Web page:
Research on the effects of school consolidation is scant, and most of what’s available is more than a decade old. However, a 2007 Standard & Poor’s study said the state of Pennsylvania could potentially save millions by consolidating districts with fewer than 500 students. Another 2007 study by Indiana University’s Center for Evaluation and Education Policy (CEEP) said mergers provide only limited savings to states and local taxpayers and, more important, have little to no impact on student achievement.
Terry Spradlin, CEEP’s associate director for education policy, believes districts have “no compelling reasons to consolidate” if the intent is to raise achievement. “However,” he said when the study was released, “there is some research that says—for especially small and rural school districts—there are some economic benefits … but that’s really on a limited basis.”
California, like other states, has dangled economic carrots to promote unification, offering various financial incentives to districts that choose to consolidate. And, for the most part, it has worked. Immediately after World War II, the state had more than 4,000 school districts; the number now is fewer than 1,000.
“It’s a case-by-case judgment call,” Plotkin says. “It’s one of those things where in some cases it makes imminent sense from a financial perspective, but in some cases that advantage is diminished somewhat by issues of geography and political identity.”
Making the new district work
Twin Rivers gets its name from the two rivers—the Sacramento and the American—that frame the district’s southern border. But the perceived dividing line, at least economically, is on either side of Interstate 80. The southern end is on the outskirts of Sacramento, the state capital. To the north are the suburban and rural areas that border Sutter and Placer counties.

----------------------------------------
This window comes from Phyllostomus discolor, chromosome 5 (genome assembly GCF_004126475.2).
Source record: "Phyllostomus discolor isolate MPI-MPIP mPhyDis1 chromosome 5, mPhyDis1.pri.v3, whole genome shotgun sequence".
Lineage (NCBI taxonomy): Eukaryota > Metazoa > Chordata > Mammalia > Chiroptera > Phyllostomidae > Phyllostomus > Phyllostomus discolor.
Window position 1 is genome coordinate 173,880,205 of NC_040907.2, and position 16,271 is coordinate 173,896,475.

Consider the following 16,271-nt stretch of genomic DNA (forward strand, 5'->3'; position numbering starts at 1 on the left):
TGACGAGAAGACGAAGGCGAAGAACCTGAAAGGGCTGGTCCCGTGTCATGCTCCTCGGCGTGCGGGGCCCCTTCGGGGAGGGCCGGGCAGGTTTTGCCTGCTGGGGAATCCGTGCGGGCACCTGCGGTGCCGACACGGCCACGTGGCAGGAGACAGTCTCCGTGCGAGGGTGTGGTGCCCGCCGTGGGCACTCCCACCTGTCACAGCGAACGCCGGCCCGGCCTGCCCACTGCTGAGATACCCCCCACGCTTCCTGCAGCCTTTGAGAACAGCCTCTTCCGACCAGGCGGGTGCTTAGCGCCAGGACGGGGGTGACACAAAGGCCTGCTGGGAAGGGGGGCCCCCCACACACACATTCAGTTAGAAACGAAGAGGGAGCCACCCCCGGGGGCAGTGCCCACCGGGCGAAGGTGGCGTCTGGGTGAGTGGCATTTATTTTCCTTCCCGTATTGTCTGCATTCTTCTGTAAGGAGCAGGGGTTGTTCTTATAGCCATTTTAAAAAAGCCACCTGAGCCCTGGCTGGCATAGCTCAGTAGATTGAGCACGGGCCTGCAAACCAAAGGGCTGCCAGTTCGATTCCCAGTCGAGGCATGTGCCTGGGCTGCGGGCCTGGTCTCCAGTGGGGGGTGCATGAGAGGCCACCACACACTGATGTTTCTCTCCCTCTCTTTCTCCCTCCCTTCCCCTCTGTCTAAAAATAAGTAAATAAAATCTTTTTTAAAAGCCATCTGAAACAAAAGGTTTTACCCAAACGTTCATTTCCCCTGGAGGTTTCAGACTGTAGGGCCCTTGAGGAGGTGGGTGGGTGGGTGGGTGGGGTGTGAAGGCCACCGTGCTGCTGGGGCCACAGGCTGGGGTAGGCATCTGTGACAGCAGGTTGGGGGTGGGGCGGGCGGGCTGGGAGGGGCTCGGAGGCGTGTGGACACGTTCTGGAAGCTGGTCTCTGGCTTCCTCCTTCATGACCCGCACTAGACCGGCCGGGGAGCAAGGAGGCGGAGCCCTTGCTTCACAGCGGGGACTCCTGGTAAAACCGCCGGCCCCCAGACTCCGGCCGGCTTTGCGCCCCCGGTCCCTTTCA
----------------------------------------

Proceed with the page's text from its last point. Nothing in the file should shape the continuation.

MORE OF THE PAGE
This mix of urban, suburban, and rural presents its own set of issues for the new district, which covers 120 square miles. When classes start in mid-August, 54 campuses will house approximately 30,000 students—a broad mix of white, Hispanic, African American, Asian, Russian, Ukranian, Pacific Islander, American Indian, Filipino, and other ethnicities. Three of four students qualify for free or reduced-price meals; 30 percent are classified as English language learners.
The seven-member board, however, does not reflect the student diversity or the secondary school population. Three of the seven (Bob Bastian, Janis Green, and Michelle Rivas) come from the Rio Linda district, the most affluent and highest achieving of the four that merged. Two members (Linda Fowler and Roger Westrup) are from the former North Sacramento district. The only minority members—Alecia Eugene-Chasten and Cortez Quinn—have no previous board experience. Only Quinn, who ran unsuccessfully for the Grant board, has secondary school ties.
“This board is really going to be the focus of attention in how you merge four cultures together,” says James Shelby, president and chief executive officer of the Sacramento Urban League. “In all four districts, African-American and minority youth are still at the bottom of the educational ladder, so the question is, ‘How do you make this district work for everybody?’”
That question has been asked for decades, as relationships and politics between the elementary school districts and the Grant high school district became increasingly fractious.
Throughout the 1970s and 1980s, the Grant district was beset by charges of corruption and favoritism, drugs, and gangs as student achievement fell to the lowest of any large district in Sacramento County. By the early 1990s, Grant’s reputation was so poor that charter schools were formed to serve middle and high school students. Today, the Twin Rivers district oversees three dependent charter schools; other independent charters are scattered throughout the area.